Los Ausines (Burgos) is home to one of the treasures of our Romanesque period, none other than the church belonging to the old Castilian monastery of San Quirce.
The monastery is said to have legendary origins. According to tradition, it was founded in 929 by the Count of Castile, Fernán González, to commemorate his first victory over the Moors.
Although the church itself is Romanesque, the top of the tower is Baroque. It was built in the 17th century and it’s here that the magnificent gargoyles can be seen.
San Quirce Church (Burgos, Spain).
From time to time we’re lucky enough to find some really unusual gargoyles, figures unique to a particular building that would be difficult to find elsewhere. This is the case of the San Quirce gargoyles and although they belong to a fairly common type, they have a very peculiar style. They are all superb and very stylised gargoyles.
Despite being quite badly weathered, which as you know, prevents us from appreciating their fine detail and even identifying their type, they are all very eye-catching figures.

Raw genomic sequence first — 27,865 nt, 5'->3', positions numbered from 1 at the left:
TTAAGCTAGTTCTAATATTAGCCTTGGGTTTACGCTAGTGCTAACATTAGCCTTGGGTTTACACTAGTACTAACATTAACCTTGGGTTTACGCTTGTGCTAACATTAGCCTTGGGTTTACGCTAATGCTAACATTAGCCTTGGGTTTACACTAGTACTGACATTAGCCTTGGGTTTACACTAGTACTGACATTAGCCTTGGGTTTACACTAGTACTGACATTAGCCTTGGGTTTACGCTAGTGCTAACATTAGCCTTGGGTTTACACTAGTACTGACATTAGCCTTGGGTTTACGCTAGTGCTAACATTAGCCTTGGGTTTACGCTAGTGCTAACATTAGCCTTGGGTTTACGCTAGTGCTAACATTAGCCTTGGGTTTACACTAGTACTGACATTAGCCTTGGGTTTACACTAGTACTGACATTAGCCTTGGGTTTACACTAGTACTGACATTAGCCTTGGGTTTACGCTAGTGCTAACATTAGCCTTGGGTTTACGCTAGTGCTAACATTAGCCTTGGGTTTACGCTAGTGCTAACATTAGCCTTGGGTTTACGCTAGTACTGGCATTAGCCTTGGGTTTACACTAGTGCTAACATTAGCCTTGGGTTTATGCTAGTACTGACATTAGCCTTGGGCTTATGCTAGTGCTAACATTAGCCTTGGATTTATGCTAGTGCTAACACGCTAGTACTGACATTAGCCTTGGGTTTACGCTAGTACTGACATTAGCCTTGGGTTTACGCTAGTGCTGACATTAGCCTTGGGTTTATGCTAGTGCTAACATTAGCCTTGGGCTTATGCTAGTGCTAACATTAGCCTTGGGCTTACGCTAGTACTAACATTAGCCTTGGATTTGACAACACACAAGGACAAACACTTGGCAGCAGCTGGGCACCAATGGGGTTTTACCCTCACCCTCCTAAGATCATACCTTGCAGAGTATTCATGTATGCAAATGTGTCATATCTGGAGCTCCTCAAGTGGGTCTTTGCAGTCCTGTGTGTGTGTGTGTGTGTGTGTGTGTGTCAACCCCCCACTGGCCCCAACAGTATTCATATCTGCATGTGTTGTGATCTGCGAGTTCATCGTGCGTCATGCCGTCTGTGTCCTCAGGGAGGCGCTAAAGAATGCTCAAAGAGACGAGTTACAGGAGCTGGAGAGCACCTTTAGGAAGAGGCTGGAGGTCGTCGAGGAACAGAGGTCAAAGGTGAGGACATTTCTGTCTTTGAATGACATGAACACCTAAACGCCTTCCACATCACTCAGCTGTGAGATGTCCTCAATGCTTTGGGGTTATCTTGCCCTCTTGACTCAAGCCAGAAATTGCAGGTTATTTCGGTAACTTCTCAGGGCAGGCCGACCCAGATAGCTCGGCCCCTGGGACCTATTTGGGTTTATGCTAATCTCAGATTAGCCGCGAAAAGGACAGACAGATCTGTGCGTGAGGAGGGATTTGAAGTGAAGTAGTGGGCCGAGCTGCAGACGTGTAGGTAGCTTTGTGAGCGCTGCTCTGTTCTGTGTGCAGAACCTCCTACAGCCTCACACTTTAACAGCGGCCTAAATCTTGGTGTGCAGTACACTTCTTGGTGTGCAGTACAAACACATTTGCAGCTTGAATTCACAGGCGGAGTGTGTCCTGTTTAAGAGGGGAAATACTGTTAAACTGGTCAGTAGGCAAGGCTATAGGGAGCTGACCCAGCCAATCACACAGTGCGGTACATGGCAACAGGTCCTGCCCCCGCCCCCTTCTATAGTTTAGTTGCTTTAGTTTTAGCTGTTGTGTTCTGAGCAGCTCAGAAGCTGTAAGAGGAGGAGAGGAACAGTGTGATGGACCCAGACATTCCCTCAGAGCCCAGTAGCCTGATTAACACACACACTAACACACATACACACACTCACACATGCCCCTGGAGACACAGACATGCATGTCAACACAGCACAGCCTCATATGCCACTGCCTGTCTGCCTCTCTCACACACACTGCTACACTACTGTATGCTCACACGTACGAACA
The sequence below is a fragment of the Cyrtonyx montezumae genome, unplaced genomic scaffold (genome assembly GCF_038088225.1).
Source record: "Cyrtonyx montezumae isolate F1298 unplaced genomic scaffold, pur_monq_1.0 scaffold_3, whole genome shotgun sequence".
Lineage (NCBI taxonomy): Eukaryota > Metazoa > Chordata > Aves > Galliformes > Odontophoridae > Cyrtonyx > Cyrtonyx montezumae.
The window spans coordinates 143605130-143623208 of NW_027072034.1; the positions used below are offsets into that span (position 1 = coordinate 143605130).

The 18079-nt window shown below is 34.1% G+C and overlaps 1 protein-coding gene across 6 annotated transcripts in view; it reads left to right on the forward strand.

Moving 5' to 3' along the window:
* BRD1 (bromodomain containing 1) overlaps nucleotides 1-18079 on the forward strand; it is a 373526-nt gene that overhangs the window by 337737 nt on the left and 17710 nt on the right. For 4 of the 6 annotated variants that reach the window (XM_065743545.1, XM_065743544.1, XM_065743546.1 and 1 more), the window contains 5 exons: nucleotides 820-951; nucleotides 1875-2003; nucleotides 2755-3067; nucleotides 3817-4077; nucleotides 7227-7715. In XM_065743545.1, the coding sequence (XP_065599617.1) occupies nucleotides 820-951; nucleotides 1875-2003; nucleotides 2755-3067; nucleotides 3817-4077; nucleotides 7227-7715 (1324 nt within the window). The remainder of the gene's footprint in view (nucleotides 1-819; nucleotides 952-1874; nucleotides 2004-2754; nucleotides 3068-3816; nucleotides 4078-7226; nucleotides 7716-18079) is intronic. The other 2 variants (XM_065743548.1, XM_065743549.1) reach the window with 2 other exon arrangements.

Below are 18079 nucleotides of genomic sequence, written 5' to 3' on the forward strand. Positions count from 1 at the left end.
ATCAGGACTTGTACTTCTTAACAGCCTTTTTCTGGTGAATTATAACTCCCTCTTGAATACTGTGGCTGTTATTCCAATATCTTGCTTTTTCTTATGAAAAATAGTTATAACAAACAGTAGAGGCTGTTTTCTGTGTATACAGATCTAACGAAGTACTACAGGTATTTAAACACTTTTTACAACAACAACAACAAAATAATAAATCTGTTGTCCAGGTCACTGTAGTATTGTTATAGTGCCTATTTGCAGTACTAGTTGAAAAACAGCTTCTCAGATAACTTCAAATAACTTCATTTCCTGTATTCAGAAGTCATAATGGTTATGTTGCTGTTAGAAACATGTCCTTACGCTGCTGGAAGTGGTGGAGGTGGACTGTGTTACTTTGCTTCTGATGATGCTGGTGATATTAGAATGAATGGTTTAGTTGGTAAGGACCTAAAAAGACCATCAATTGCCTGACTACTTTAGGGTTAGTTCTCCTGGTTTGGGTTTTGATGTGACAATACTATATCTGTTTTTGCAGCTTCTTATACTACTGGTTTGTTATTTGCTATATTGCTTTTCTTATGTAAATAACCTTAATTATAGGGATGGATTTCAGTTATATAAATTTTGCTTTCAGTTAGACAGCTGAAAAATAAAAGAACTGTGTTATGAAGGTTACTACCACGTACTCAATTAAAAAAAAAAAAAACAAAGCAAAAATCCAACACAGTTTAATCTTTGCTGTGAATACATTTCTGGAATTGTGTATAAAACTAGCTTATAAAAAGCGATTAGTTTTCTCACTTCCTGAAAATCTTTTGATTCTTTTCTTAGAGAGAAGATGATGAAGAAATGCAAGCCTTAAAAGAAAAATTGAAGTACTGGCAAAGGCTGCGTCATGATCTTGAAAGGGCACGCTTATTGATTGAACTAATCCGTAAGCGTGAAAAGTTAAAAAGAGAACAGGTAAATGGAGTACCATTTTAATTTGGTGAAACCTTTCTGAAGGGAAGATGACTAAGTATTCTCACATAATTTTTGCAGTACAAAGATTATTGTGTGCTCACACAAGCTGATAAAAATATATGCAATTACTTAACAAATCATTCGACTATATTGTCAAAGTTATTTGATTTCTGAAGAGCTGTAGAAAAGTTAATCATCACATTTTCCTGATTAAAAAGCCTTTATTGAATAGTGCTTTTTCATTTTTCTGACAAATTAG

There are three quadrupeds, two of which are winged. One has slightly almond-shaped, hollow eyes, a large triangular mouth and on the body you can just see a snake-like shape that might be part of a figure. On the other two you can see a head underneath, although both of them are badly damaged.
There is also a man pulling the hair of two human figures underneath him, which could perhaps be an anthropomorphic devil grasping two sinners.
The anthropomorph has the body of a winged quadruped and a human head with hair that resembles a crown.
The human figures are splendid. They are clothed men, two with long tunics and one crouching with his arms down the side of his body. We can also see another two men with gestures commonly seen in gargoyles: one is pulling his hair as a sign of anger or madness, and the other is pulling his mouth, a gesture with a variety of meanings, depending on the author (unconcerned, related to greed, etc.).
Here are some images of these beautiful, suggestive gargoyles from the magnificent Spanish artistic heritage.
Winged quadruped with head underneath.
Quadruped with head underneath.
Human with tunic.
Human with tunic.
Human pulling his hair.
Human pulling his mouth.
REBOLD BENTON, J., Holy Terrors. Gargoyles on medieval buildings, New York, Abbeville Press, 1997.
DE PINEDO, DOM. R., El simbolismo en la escultura medieval española, Madrid, Espasa-Calpe, S. A., 1930.
Doctora en Historia del Arte. Investigadora especializada en el estudio de las Gárgolas.